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Cancer study in statistics

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This question is taken out of "Fundamentals of Biostatistics" which I need help on. The program we are using is R

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Obesity and Breast Cancer Study

Obesity is very common in American society and is a risk factor for breast cancer for postmenopausal women. One mechanism explaining why obesity is a risk factor is that it may raise the estrogen levels in women. In particular, one type of estrogen, serum estradiol, is a strong risk factor for breast cancer. To better assess these relationships, researchers studied a group of 151 African American and 60 Caucasian
premenopausal women. Adiposity was measured in two different ways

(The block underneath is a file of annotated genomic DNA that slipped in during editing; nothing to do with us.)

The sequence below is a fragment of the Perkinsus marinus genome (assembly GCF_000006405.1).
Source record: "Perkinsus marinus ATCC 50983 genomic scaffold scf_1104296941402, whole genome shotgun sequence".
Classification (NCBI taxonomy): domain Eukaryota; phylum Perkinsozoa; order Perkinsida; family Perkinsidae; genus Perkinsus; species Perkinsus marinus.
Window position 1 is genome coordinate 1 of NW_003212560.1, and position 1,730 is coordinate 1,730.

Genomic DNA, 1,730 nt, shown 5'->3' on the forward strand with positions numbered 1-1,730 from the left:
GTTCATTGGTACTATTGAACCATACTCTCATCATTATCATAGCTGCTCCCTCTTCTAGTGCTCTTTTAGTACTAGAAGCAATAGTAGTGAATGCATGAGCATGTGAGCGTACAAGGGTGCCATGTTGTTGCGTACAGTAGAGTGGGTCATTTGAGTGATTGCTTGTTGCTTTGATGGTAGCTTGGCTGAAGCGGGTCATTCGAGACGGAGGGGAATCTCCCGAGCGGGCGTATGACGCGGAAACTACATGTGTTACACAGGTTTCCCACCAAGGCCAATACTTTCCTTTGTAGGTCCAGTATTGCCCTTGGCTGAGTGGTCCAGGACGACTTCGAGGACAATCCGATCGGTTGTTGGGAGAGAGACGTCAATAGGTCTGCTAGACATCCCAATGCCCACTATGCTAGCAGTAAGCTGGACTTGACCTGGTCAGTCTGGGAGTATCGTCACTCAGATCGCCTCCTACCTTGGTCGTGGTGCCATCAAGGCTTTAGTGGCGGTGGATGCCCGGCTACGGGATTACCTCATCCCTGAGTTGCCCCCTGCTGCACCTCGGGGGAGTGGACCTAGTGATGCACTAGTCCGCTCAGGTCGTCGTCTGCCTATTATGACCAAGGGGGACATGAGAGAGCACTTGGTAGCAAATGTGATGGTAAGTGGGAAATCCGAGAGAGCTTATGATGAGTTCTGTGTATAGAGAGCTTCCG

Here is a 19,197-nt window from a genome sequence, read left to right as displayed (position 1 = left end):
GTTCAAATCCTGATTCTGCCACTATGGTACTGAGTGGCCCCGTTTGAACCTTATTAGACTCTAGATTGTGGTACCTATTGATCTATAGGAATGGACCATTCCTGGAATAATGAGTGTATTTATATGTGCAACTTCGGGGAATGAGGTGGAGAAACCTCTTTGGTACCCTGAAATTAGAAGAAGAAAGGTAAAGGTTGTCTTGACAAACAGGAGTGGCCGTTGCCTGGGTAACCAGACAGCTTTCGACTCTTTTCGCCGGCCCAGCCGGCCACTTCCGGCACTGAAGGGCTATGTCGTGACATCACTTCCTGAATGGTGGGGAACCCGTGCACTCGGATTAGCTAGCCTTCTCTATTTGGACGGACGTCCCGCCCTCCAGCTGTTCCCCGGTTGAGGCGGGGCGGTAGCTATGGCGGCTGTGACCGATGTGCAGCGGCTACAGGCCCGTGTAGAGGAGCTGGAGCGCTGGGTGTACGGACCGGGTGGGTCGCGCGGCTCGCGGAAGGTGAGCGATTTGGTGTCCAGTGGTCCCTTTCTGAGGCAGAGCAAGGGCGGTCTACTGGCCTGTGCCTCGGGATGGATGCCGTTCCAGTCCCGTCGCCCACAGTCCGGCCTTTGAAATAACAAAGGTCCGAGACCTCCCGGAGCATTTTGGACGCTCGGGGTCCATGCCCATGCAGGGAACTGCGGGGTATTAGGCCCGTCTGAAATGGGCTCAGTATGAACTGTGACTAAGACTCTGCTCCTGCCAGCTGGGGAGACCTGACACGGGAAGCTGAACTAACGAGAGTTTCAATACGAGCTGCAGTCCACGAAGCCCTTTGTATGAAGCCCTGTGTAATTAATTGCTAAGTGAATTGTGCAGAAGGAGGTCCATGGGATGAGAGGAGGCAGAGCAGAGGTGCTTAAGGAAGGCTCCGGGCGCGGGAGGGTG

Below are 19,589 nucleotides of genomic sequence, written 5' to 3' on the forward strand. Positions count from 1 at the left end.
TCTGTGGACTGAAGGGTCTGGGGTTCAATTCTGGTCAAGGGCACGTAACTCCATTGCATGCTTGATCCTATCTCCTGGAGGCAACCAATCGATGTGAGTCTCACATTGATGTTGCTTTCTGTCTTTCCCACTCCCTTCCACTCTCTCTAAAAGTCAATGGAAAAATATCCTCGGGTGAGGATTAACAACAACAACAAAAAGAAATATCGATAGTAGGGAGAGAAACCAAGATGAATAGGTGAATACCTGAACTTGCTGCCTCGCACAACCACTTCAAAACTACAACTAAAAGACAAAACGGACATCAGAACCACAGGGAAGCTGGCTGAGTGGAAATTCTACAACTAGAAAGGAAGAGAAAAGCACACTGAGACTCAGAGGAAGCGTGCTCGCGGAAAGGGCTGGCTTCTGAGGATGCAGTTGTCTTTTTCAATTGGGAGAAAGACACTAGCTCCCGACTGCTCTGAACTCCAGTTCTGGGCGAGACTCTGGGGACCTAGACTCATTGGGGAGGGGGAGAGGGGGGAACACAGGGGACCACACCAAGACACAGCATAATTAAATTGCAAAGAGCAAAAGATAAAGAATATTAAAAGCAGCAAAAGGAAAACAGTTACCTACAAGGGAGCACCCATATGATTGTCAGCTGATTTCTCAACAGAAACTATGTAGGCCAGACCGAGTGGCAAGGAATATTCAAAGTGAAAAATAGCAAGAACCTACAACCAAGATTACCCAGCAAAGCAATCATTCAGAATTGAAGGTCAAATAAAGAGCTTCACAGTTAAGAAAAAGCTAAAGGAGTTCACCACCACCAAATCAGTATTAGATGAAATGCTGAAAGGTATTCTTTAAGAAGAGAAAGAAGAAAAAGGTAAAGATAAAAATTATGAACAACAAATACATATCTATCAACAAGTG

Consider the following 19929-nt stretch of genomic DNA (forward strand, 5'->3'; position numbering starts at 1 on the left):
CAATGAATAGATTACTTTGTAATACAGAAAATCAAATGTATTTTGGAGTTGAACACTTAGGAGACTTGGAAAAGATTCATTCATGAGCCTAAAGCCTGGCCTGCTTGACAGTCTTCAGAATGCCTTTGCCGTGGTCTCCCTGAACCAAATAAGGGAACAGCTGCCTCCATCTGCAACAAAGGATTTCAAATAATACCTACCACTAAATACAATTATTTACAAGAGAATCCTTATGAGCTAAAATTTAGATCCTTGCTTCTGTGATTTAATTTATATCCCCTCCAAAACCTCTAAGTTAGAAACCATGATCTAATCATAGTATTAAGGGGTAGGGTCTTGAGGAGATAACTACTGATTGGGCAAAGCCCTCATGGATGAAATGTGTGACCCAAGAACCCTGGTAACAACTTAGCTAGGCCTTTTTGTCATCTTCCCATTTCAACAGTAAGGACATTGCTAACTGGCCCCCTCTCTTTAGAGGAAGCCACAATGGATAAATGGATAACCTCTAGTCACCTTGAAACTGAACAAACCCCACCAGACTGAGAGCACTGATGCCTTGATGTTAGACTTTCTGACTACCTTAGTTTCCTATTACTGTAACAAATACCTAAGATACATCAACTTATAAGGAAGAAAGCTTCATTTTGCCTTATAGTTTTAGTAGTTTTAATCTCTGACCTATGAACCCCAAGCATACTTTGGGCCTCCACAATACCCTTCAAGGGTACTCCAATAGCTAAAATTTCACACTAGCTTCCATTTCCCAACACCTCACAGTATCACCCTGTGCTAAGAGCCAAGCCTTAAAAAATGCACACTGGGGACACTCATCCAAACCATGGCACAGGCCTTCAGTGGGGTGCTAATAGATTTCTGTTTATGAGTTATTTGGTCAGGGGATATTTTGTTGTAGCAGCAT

(i) by body mass index (BMI) = weight (kg)/height2(m2) and also (ii) by waist-hip ratio (WHR) = waist circumference / hip circumference. BMI is a measure of overall adiposity, whereas WHR is a measure of abdominal adiposity. In addition, a complete hormonal profile was obtained, including serum cholesterol (ES 1). Finally, other breast cancer risk factors were also assessed among these women, including (1) eth-
nicity (Ethnicity = 1 if African-American, = 0 if Caucasian), (2) age (Age ), (3) parity (Num child = number of children), (4) age at first birth (Agefbo), (5) any children (Anykids = 1 if yes, = 0 if no), (6) age at menarche (Agemenar = age when menstrual periods begin). The data are available in additional folder.

BMI is classified as: normal if < 25; overweight if ≥ 25, < 30, and obese if ≥ 30. Compare the distribution of BMI between Caucasian and African-American women using the above classification (use a two-tailed test) and report your findings.
Is there a crude association between either measure of adiposity (BMI, WHR), considered separately, and serum estradiol?
Are these relationships similar for Caucasian ...

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This question is taken out of "Fundamentals of Biostatistics" which I need help on

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